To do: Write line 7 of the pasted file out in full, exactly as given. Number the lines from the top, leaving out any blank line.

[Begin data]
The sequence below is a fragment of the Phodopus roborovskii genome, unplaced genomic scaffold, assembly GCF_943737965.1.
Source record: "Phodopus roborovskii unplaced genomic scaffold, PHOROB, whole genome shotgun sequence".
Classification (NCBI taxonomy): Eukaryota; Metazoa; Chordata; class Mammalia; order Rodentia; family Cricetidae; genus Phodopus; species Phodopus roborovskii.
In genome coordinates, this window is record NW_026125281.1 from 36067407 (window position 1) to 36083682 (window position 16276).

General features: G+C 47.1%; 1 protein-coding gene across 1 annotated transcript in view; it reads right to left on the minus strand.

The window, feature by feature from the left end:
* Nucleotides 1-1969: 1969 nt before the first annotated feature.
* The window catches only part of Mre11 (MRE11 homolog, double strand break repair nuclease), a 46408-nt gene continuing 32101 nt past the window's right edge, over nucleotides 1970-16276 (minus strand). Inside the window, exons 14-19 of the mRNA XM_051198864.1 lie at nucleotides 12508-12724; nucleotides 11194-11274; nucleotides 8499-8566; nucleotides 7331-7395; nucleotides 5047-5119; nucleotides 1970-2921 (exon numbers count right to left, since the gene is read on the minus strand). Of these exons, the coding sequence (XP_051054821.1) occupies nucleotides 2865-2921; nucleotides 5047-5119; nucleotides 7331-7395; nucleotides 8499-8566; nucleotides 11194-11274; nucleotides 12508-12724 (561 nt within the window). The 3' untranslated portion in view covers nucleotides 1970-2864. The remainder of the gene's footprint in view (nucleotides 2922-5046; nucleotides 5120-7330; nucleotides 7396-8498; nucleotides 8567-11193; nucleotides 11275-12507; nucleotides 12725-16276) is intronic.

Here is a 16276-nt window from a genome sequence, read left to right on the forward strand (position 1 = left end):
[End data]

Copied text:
* Nucleotides 1-1969: 1969 nt before the first annotated feature.